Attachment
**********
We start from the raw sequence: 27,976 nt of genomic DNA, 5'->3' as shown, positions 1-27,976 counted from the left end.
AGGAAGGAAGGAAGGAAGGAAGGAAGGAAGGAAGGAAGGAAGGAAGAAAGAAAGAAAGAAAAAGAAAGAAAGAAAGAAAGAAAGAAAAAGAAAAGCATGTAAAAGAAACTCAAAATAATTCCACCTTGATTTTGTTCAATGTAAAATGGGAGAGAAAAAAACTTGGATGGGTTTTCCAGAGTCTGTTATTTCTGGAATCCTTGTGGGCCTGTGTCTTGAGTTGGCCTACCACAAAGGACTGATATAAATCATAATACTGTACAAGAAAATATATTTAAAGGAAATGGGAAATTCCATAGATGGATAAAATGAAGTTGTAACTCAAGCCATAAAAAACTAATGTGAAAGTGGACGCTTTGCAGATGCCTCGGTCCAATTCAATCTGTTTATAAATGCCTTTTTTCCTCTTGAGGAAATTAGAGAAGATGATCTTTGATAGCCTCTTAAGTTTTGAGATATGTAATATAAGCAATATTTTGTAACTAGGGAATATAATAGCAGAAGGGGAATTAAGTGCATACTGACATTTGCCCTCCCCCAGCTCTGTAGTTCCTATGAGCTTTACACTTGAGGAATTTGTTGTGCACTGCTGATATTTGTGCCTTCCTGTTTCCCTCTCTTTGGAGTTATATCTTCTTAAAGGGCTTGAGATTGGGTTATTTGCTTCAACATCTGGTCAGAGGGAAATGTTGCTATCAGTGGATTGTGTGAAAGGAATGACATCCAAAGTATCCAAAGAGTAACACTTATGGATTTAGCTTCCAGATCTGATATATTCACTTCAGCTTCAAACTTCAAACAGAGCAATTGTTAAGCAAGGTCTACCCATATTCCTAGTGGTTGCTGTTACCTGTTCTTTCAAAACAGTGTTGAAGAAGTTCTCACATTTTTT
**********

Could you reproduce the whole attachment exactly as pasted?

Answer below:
We start from the raw sequence: 27,976 nt of genomic DNA, 5'->3' as shown, positions 1-27,976 counted from the left end.
AGGAAGGAAGGAAGGAAGGAAGGAAGGAAGGAAGGAAGGAAGGAAGAAAGAAAGAAAGAAAAAGAAAGAAAGAAAGAAAGAAAGAAAAAGAAAAGCATGTAAAAGAAACTCAAAATAATTCCACCTTGATTTTGTTCAATGTAAAATGGGAGAGAAAAAAACTTGGATGGGTTTTCCAGAGTCTGTTATTTCTGGAATCCTTGTGGGCCTGTGTCTTGAGTTGGCCTACCACAAAGGACTGATATAAATCATAATACTGTACAAGAAAATATATTTAAAGGAAATGGGAAATTCCATAGATGGATAAAATGAAGTTGTAACTCAAGCCATAAAAAACTAATGTGAAAGTGGACGCTTTGCAGATGCCTCGGTCCAATTCAATCTGTTTATAAATGCCTTTTTTCCTCTTGAGGAAATTAGAGAAGATGATCTTTGATAGCCTCTTAAGTTTTGAGATATGTAATATAAGCAATATTTTGTAACTAGGGAATATAATAGCAGAAGGGGAATTAAGTGCATACTGACATTTGCCCTCCCCCAGCTCTGTAGTTCCTATGAGCTTTACACTTGAGGAATTTGTTGTGCACTGCTGATATTTGTGCCTTCCTGTTTCCCTCTCTTTGGAGTTATATCTTCTTAAAGGGCTTGAGATTGGGTTATTTGCTTCAACATCTGGTCAGAGGGAAATGTTGCTATCAGTGGATTGTGTGAAAGGAATGACATCCAAAGTATCCAAAGAGTAACACTTATGGATTTAGCTTCCAGATCTGATATATTCACTTCAGCTTCAAACTTCAAACAGAGCAATTGTTAAGCAAGGTCTACCCATATTCCTAGTGGTTGCTGTTACCTGTTCTTTCAAAACAGTGTTGAAGAAGTTCTCACATTTTTT